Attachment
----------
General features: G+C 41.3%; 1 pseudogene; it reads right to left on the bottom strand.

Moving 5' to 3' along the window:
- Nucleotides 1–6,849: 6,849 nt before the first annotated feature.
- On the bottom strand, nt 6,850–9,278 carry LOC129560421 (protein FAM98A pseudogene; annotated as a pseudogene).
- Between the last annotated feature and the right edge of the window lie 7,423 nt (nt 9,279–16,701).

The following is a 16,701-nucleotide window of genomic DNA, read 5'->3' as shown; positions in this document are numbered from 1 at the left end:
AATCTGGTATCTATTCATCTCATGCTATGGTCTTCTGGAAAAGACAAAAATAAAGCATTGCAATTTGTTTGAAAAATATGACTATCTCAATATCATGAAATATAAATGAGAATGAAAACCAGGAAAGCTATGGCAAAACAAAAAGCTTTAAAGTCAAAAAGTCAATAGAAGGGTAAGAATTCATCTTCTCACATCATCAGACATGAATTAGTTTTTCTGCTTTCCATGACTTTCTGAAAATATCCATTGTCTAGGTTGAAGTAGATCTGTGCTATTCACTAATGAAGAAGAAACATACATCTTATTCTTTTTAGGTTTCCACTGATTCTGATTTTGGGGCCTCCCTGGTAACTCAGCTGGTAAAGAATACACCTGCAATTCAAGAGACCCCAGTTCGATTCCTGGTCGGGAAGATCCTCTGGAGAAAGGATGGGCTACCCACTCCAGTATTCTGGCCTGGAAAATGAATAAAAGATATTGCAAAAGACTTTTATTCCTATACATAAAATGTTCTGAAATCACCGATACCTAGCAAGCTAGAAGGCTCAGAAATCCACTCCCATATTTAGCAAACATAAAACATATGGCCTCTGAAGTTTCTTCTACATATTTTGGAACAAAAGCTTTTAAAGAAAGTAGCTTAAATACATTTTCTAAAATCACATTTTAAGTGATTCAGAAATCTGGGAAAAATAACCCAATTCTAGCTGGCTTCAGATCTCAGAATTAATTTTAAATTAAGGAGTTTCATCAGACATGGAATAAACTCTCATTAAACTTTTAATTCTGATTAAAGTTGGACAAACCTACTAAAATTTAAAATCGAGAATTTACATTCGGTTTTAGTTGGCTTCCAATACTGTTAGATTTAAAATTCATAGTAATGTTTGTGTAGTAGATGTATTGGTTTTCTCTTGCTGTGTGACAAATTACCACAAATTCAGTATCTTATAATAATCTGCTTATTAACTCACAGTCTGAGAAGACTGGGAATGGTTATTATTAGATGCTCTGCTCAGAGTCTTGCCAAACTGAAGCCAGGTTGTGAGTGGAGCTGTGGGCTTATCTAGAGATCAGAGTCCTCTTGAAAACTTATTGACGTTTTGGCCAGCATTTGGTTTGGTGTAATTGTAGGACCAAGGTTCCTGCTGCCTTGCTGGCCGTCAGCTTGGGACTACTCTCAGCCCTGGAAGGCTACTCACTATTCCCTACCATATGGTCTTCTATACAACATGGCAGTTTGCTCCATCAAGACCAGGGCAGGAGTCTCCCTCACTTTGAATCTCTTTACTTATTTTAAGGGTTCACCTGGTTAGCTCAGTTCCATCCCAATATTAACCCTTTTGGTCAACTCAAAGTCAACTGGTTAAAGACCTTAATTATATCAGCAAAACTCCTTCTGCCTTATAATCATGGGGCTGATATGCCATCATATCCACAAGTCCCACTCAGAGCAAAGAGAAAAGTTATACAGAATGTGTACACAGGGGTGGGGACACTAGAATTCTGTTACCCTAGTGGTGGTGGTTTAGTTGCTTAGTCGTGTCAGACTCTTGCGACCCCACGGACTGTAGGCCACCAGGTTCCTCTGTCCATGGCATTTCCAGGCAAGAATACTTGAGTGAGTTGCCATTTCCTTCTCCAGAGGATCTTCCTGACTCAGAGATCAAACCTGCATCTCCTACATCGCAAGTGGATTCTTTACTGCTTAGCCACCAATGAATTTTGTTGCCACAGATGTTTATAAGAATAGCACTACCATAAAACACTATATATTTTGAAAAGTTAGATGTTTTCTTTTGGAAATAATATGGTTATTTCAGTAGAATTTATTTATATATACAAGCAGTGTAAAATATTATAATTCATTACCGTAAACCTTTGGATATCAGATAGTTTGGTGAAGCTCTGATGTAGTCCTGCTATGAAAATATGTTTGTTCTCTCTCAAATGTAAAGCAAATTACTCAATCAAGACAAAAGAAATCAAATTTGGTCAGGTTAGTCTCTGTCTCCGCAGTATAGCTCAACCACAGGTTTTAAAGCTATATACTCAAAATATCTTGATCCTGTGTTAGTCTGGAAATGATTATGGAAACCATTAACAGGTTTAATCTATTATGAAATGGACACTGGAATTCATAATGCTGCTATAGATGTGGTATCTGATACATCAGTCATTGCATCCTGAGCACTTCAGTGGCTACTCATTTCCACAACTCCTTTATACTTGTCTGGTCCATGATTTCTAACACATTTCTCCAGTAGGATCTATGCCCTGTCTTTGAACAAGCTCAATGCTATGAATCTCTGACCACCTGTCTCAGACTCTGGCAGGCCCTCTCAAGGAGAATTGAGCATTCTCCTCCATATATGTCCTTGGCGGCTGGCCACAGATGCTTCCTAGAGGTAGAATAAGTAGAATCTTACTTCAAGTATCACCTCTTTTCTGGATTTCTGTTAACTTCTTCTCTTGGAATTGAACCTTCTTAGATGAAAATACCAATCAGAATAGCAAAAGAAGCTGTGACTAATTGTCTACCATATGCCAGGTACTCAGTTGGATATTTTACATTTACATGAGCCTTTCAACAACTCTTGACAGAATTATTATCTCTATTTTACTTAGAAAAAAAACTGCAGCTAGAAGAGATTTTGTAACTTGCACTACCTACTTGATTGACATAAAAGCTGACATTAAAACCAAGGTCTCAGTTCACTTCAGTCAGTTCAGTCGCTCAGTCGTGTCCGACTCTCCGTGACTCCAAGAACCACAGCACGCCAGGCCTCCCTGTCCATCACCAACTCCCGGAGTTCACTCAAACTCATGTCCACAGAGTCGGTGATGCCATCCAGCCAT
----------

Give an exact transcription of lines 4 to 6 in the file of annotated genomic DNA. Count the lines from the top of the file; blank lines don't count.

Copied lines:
- On the bottom strand, nt 6,850–9,278 carry LOC129560421 (protein FAM98A pseudogene; annotated as a pseudogene).
- Between the last annotated feature and the right edge of the window lie 7,423 nt (nt 9,279–16,701).

The following is a 16,701-nucleotide window of genomic DNA, read 5'->3' as shown; positions in this document are numbered from 1 at the left end: